Local Schools

Proactive plan helps prepare digital citizens

Julia Beerman (left) and Ella Donohue, first-graders at St. Ann School in Prairie Village, use an iPad to work on a coding project. St. Ann has not only embraced technology at its school but also worked in lessons on the mechanics and morals of technology.

by Susan Fotovich McCabe
Special to The Leaven

PRAIRIE VILLAGE — The emphasis that St. Ann School here placed on technology started long before the pandemic.

But the lessons learned are taking on new meaning for students as they’ve spent more time in front of the screen.

When it comes to teaching the mechanics and morals of technology in 2021, St. Ann technology instructor Christine Lemmon leverages her personal and professional perspective in the classroom.

“As a mom of six and a technology teacher, I am painfully aware of how much time we all are spending online, even more so this past year due to COVID-19,” Lemmon said. “And while I love technology, I am also aware of the need to go beyond just knowing that it’s a problem to be online too much or on the wrong sites. We need a proactive plan of how we are going to prepare ourselves and our kids for this new normal.”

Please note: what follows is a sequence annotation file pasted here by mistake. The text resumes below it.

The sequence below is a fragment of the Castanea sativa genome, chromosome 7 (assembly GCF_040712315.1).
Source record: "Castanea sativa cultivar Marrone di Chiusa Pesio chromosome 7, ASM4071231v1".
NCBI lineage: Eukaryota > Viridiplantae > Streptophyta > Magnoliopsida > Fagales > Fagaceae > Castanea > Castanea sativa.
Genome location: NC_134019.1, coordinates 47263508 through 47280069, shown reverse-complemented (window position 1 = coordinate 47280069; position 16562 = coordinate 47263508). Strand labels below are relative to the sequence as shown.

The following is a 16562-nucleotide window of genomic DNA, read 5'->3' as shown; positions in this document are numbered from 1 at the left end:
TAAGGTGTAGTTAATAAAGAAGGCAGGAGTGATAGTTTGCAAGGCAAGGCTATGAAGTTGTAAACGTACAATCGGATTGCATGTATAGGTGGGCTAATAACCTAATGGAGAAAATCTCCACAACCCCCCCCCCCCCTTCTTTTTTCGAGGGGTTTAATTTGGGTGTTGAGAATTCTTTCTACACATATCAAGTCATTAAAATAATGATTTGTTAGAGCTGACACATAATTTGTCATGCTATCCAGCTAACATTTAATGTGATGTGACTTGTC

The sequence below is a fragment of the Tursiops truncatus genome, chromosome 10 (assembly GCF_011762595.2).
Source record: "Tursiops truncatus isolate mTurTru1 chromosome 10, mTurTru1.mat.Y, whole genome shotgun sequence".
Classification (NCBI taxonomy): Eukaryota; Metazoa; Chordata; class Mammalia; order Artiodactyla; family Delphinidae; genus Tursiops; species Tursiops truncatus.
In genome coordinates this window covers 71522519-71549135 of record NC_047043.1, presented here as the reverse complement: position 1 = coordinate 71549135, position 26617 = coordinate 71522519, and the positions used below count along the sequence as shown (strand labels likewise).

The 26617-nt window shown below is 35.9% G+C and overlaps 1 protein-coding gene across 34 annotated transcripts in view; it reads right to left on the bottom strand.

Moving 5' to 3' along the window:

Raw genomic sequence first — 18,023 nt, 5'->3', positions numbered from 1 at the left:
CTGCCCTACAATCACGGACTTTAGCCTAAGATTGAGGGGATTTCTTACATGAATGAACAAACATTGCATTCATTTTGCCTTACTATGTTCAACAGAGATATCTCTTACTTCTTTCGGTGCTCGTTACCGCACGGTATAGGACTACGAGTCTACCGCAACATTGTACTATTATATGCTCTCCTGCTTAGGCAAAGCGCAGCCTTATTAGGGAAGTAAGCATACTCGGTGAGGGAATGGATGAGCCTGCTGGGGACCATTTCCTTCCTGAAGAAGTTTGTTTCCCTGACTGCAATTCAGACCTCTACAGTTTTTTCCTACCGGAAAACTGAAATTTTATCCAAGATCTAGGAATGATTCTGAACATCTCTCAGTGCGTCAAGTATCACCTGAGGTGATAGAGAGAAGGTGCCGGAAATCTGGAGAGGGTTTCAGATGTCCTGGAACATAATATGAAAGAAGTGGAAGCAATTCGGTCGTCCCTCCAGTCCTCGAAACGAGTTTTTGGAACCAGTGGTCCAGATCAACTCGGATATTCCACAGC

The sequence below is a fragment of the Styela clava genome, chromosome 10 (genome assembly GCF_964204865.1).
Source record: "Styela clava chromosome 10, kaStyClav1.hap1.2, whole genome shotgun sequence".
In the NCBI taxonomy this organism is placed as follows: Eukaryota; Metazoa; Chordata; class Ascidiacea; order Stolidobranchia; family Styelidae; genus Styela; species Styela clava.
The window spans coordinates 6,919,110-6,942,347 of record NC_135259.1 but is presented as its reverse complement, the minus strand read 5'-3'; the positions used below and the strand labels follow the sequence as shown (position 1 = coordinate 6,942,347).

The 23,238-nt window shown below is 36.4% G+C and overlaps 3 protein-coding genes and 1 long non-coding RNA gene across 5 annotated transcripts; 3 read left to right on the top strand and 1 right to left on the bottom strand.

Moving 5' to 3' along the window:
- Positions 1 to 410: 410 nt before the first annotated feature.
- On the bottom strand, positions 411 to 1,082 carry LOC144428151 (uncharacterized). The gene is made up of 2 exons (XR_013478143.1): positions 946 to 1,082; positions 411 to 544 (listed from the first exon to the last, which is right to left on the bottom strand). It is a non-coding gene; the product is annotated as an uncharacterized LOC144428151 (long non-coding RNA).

Shaping minds and souls

As a Catholic educator, Lemmon appreciates the holistic view the archdiocese takes to educate a student’s “body, mind and soul.” Additionally, she embraces the notion that it is a teacher’s job to partner with parents to educate and take an active role in discovering “their mission for God’s church on earth and helping them become disciples for Christ.”

Lemmon teaches coding, typing and word processing to prepare her students for high school and beyond. She also takes time to have what she calls “digital discussions” that focus on the skills and values that protect them, their bodies and their souls in the digital landscape.